Chicago Cubs: Theo Epstein Should Find Spot on Roster for Red Sox Castoff Bowden

Jim WeihofenCorrespondent IApril 20, 2012

BOSTON, MA - SEPTEMBER 04:  Michael Bowden #64 of the Boston Red Sox delivers a pitch in the eighth inning against the Texas Rangers on September 4, 2011 at Fenway Park in Boston, Massachusetts.  (Photo by Elsa/Getty Images)
Elsa/Getty Images

On March 15, the Red Sox designated a pair 25-year-olds for assignment. Former supplemental first-rounder Michael Bowden and catcher Luis Exposito were cleared from Boston's 40-man roster in order to make room for utility players Jason Repko and Nate Spears.

Boston's divisional rival Orioles were quick to grab Luis Exposito. Baltimore was lacking in catching depth in the high ends of the organization, so the move was simply procedural to provide insurance for Buck Showalter's club.

This leaves pitcher Michael Bowden. Bowden, a native of Winfield, Ill., is only 25 years old at this point and still holds some upside. An ugly 2009 call-up (9.56 ERA, 1.81 WHIP) hurt his stock, helping precipitate Bowen's move from starting prospect to reliever by the Red Sox. Whether the drop in his ERA, both at the major and minor leagues since then is a result of him being shortened up or just Bowden maturing is debatable.

The Cubs have already made a few waiver claims since Theo Epstein took over, grabbing pitchers Eugenio De La Cruz and Shawn Camp, and infielder Luis Valbuena.

The current issue is that the Cubs have no room for Bowden on their rosters, be it the MLB or 40-man. However, there are a few options to resolve this to claim Bowden while there's still time (teams have seven days to resolve waiver claims).

The first option is to simply designate one of the pitchers currently on the roster for assignment.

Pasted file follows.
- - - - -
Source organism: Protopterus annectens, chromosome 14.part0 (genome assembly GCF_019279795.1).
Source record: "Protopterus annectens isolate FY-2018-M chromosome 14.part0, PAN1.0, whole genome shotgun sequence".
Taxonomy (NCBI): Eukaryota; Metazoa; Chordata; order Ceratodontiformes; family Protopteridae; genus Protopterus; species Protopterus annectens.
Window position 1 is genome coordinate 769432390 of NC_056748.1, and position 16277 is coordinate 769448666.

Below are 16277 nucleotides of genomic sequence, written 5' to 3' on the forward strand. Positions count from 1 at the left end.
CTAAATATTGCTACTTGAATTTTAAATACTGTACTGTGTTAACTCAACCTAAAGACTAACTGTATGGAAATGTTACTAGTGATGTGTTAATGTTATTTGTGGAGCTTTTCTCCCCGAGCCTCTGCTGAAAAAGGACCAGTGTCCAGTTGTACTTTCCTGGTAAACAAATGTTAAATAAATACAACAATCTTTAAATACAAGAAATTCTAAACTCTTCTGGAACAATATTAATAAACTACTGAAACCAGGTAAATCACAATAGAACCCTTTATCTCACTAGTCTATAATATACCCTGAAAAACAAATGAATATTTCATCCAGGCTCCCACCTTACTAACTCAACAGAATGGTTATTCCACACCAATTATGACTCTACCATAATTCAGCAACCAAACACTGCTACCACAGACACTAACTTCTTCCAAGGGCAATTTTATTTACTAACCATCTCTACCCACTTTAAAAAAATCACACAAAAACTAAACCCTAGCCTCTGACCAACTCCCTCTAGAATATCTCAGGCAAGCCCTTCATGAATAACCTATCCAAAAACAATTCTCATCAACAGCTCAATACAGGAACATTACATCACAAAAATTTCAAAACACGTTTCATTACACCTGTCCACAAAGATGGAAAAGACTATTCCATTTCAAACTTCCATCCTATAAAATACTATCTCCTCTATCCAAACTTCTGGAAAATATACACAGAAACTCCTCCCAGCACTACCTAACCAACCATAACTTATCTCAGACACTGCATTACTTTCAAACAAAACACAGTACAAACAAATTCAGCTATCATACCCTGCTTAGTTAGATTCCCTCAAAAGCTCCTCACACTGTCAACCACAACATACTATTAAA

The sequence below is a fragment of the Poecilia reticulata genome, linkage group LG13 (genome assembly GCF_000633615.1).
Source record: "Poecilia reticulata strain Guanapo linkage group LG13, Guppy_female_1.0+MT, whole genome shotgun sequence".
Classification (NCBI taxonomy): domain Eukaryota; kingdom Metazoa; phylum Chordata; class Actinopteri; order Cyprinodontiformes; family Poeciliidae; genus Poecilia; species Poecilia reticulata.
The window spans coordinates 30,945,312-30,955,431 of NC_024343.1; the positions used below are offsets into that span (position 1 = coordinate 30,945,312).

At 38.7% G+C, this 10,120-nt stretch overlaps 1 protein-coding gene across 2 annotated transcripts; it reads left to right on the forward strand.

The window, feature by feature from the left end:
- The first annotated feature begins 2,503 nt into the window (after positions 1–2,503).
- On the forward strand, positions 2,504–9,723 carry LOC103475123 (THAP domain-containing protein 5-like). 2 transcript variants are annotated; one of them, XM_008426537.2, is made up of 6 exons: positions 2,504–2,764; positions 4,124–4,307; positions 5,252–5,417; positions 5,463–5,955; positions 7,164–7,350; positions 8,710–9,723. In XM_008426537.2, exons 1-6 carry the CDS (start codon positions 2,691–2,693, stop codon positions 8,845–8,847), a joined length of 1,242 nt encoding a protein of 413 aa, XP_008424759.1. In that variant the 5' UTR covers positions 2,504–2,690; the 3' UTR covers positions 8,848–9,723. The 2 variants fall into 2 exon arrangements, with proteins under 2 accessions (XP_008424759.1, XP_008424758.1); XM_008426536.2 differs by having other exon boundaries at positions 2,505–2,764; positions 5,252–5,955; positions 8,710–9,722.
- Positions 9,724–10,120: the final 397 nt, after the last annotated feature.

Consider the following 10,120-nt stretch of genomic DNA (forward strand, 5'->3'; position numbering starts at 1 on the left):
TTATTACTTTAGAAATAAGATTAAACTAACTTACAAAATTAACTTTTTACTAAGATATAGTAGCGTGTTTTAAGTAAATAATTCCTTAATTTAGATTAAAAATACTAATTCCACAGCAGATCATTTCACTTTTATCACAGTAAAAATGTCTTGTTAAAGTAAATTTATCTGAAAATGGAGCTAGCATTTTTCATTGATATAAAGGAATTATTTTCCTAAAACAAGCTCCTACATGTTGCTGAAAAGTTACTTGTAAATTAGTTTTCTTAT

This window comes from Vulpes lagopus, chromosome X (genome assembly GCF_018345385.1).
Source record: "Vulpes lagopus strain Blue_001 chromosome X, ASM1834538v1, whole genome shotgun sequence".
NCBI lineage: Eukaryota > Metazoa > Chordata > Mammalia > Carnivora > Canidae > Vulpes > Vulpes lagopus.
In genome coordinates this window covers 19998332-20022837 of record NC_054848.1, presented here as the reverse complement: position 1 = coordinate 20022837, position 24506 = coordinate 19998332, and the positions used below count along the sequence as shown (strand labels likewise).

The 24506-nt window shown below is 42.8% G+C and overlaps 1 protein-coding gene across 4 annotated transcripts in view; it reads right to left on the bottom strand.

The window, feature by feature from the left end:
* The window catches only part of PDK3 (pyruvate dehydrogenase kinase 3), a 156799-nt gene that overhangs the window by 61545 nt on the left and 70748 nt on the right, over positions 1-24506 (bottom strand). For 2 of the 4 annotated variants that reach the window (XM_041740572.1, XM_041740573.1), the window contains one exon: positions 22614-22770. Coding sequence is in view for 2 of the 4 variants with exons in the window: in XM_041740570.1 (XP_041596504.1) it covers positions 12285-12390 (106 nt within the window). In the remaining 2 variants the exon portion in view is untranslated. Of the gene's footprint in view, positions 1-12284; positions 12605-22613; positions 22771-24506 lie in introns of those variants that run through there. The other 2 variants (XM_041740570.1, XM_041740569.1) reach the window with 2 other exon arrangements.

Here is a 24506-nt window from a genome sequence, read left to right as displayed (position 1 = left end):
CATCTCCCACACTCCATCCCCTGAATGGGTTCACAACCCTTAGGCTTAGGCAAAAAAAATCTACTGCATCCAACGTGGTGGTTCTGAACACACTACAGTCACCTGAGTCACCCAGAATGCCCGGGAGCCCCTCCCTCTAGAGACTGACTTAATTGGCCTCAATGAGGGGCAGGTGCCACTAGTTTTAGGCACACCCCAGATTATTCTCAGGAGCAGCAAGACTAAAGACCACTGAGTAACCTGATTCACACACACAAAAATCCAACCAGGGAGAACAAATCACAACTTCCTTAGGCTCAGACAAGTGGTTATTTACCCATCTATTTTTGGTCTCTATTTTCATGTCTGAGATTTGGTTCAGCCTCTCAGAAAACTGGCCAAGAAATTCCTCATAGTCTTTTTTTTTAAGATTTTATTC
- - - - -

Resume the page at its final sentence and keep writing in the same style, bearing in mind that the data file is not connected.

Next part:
Amongst the players on the MLB club, the most likely options would seem to be veterans Shawn Camp and Rodrigo Lopez. Lopez and Camp have both outperformed Randy Wells, who holds a hideous 9.42 ERA through three starts at Triple-A Iowa this season.

As much as the Cubs brass likes the veteran depth at Triple-A, I have to believe anyone in their right mind is more confident in Lopez, Travis Wood or Casey Coleman starting a game over Wells right now.

Randy Wells has been getting lit up at AAA thus far.
Randy Wells has been getting lit up at AAA thus far.Ed Szczepanski/Getty Images

The second option is to make a trade and clear up a roster spot.

Teams with woeful rotations—such as the aforementioned Orioles—could inquire about someone like Travis Wood or Randy Wells, offering a prospect who isn't on the 40-man roster. The Cubs could also look to trade an infielder such as Blake DeWitt or Adrian Cardenas to a team in need of a boost there, such as the Phillies.

The third, and least likely, option to acquire Bowden would be to wait for him to clear waivers and then try and work out a trade with Boston.

If this were to occur, it'd likely be part of a bigger trade. With Boston's offense and starting pitching struggling, even the expiring contract of Ryan Dempster could look very appealing to the Red Sox, who currently sit in last place in the AL East.

Regardless of the method, look for team president Theo Epstein and GM Jed Hoyer to try and find a way to bring their former first-round pick into the fold for the Cubs going forward.